How to create a static blog in shell (part 1)

Posted on: Saturday 17 Aug 2013

This is a short description of the process I went about to create smallblog. If you’re reading this, you’ve most likely heard of jekyll. If you haven’t heard of jekyll, it’s a small ruby script to create a static set of pages out of markdown files, and link them all together with a simple index. No server-side language, so it’s both nginx friendly, and Hacker News friendly. No more worries about caching plugins, or if your database is optimized for traffic. And no chance of updates breaking your site. Of course the downside is you must regenerate your whole blog every time you update a post.

As you’re still here, you probably weren’t interested in adding ruby to your setup for jekyll, and none of the python counterparts interested you. Or you found an engine you liked, but the theme was downright depressing. And now you’ve decided to make your own, but you’re not sure where to start. Well, let me help you out.

Step 1

Find a theme you like. No really. If you go down the path of trying to create one (again,) wire-framing things up, you’ll probably give up (again.) I picked the jekyll theme, which is the one currently in use here. Contrary to how they dressed up their site, the theme is nice and clean, and very simple. It’s also easy to modify, and the kind folks over there released it under an MIT license. Now that you’ve picked a theme you like, it’s trivial to modify the output of your script to line up the div classes with your new theme.

Wait, what script?

See, picking a theme is so easy that you already forgot you didn’t have a script. So, let’s make a script.

$ cat smallblog
markdown */*/*/*.md > index.html

Seems easy enough. Now let’s expand it a bit. We can store markdown files for each post in year/month/day/, and iterate over them. But it would be really nice if we had some way to visually separate posts, instead of just scanning the page for h1s. Let’s spit out a header before each post so we can have a title, and even a date string.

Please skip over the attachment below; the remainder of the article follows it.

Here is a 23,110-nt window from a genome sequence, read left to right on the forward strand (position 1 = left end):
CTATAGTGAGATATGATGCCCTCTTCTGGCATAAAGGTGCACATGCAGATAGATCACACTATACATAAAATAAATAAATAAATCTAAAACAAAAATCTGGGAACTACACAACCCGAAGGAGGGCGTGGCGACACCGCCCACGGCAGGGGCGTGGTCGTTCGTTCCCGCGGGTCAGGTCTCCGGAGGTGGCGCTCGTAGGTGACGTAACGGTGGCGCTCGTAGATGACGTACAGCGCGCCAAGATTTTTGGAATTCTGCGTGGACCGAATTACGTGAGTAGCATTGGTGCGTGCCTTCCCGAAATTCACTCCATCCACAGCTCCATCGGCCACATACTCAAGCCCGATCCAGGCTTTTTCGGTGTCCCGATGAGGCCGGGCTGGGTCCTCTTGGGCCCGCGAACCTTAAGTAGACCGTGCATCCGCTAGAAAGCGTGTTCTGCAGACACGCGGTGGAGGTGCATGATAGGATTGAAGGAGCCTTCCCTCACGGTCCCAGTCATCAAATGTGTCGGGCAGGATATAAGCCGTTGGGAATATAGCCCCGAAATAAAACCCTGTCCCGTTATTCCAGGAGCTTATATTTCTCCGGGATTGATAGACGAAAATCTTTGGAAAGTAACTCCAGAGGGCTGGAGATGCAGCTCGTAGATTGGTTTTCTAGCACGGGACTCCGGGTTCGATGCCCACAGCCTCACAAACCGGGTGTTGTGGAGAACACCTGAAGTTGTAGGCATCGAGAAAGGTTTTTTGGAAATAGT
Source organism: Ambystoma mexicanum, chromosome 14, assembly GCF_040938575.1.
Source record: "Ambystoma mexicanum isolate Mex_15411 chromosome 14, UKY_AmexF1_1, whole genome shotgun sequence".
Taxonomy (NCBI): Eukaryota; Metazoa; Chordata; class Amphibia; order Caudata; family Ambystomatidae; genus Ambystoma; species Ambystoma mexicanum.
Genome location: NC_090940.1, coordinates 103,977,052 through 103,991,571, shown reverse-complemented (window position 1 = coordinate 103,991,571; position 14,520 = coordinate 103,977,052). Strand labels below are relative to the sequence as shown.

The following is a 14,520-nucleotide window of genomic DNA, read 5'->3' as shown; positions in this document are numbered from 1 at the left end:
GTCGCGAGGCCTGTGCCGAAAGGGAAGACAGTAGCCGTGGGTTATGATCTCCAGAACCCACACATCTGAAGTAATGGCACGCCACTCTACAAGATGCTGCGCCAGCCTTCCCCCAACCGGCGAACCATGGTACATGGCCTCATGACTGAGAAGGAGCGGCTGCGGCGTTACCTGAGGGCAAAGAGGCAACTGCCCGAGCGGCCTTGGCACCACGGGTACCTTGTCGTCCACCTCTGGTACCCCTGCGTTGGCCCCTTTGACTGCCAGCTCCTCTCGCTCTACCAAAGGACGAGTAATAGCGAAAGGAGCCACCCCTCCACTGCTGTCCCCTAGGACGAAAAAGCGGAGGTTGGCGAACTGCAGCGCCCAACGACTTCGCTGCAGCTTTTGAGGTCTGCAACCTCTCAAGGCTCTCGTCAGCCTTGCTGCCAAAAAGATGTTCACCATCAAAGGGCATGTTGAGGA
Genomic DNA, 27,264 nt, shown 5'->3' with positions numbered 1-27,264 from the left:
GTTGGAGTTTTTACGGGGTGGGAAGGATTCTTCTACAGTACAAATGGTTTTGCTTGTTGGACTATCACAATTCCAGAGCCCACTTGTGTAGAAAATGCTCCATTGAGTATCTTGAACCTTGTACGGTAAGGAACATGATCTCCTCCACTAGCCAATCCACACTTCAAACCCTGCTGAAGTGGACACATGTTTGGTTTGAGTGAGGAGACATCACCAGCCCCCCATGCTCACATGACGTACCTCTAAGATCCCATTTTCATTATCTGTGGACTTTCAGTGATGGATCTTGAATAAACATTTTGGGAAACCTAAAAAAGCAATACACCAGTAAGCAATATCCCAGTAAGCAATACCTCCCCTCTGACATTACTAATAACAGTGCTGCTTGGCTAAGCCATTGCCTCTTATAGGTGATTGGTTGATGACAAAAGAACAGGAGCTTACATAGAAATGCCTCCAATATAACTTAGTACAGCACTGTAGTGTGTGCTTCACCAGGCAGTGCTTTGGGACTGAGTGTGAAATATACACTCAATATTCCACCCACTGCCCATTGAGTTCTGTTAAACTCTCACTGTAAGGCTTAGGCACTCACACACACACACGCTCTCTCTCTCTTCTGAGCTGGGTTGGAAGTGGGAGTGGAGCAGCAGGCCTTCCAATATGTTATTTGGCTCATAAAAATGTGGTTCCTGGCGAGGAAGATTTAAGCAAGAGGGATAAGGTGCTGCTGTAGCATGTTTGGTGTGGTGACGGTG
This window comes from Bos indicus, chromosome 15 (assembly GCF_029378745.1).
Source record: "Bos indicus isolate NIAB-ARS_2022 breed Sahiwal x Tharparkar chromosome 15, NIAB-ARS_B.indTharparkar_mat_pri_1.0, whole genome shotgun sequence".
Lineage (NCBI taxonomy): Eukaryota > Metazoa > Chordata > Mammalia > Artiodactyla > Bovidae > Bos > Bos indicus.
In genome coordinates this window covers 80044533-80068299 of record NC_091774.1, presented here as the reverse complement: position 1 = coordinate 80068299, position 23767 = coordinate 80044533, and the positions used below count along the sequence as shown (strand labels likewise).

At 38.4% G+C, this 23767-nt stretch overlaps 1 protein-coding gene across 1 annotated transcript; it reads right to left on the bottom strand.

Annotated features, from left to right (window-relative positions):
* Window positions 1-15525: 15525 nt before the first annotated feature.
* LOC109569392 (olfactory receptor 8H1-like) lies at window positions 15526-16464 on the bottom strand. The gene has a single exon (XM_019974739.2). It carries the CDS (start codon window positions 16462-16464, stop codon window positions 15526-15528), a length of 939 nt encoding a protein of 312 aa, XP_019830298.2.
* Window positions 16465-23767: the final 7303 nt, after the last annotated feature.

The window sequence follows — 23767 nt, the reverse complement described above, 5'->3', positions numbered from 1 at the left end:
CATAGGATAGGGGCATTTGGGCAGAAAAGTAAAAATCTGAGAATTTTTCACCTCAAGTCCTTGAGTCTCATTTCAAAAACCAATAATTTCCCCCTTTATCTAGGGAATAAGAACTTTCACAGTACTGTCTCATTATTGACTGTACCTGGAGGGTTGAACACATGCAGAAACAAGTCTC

$ cat smallblog
for post in `ls -r */*/*/*.md`; do
    echo "<p><div class=\"post\">" >> index.html
    markdown "${post}" >> index.html
    echo "</div></p>" >> index.html

Hardly the most pretty script, but it’s starting to look quite like a blog. The div class post plugs directly into jekyll’s theme. If you’re using a different theme, alter the html slightly so it all lines up. Now let’s let our programmer sensibilities take over, and pretty this up into a real program. While we’re at it, we can make it a bit more robust. This is left as an exercise to the reader. Here is the initial code I created to print out the blog. This shows evidence of an unfortunate habit I picked up from another language that doesn’t support regexes. The next step is to pull out code that actually generates the post and it’s headers into a function so it can be called both individually (to create stand-alone post that can be linked to,) and in the main loop to populate the front page. There is some extra logic to limit the number of posts that appear on the front page, as it may get rather crowded once it’s in use. Here is the final code from today that removes the for loops, and replaces them with the wildcard regex from this article.

What next?

Congratulations, we now have a serviceable blog. As we let the dust settle, now we realize that we’re lacking any means of navigation beyond scrolling through the latest set of articles on the main page. So we need some kind of index of all the posts in the blog. As seen, we can easily generate a list of files with ls, and we can exploit our datefull directory structure to easily split up posts by month, or even year.

Also, a few of you may have noticed, this script isn’t terribly portable. In particular, the way we use stat(1) to include the date in the posts only works on linux. Another problem that commonly crops up is the reliance on /bin/bash to create portable shell scripts. Smallblog was developed under pdksh, and executes under /bin/sh, so many of the common bash-isms that can creep into shell scripts have been avoided (you may notice the use of expr rather than let for the inline math.) We’ll discuss this more in part 2.

Tags: smallblog shell bash